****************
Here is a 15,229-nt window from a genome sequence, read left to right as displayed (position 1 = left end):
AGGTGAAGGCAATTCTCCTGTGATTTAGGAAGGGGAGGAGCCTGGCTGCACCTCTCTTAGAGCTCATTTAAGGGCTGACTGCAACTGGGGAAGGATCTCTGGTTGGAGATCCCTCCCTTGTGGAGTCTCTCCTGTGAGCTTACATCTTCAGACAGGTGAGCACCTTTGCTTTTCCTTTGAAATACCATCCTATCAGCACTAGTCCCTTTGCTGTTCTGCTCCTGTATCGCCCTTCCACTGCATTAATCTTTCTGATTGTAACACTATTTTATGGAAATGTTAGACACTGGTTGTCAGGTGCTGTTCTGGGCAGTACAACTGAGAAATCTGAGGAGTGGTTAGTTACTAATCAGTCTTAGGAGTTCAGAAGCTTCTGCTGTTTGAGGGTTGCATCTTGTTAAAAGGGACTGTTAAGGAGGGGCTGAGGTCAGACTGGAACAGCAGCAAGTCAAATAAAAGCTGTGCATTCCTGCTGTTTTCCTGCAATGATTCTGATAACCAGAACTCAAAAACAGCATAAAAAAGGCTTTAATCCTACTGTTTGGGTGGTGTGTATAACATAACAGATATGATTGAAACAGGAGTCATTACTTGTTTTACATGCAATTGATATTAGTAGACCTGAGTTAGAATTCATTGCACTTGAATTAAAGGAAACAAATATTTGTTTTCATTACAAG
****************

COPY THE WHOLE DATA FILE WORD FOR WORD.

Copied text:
Here is a 15,229-nt window from a genome sequence, read left to right as displayed (position 1 = left end):
AGGTGAAGGCAATTCTCCTGTGATTTAGGAAGGGGAGGAGCCTGGCTGCACCTCTCTTAGAGCTCATTTAAGGGCTGACTGCAACTGGGGAAGGATCTCTGGTTGGAGATCCCTCCCTTGTGGAGTCTCTCCTGTGAGCTTACATCTTCAGACAGGTGAGCACCTTTGCTTTTCCTTTGAAATACCATCCTATCAGCACTAGTCCCTTTGCTGTTCTGCTCCTGTATCGCCCTTCCACTGCATTAATCTTTCTGATTGTAACACTATTTTATGGAAATGTTAGACACTGGTTGTCAGGTGCTGTTCTGGGCAGTACAACTGAGAAATCTGAGGAGTGGTTAGTTACTAATCAGTCTTAGGAGTTCAGAAGCTTCTGCTGTTTGAGGGTTGCATCTTGTTAAAAGGGACTGTTAAGGAGGGGCTGAGGTCAGACTGGAACAGCAGCAAGTCAAATAAAAGCTGTGCATTCCTGCTGTTTTCCTGCAATGATTCTGATAACCAGAACTCAAAAACAGCATAAAAAAGGCTTTAATCCTACTGTTTGGGTGGTGTGTATAACATAACAGATATGATTGAAACAGGAGTCATTACTTGTTTTACATGCAATTGATATTAGTAGACCTGAGTTAGAATTCATTGCACTTGAATTAAAGGAAACAAATATTTGTTTTCATTACAAG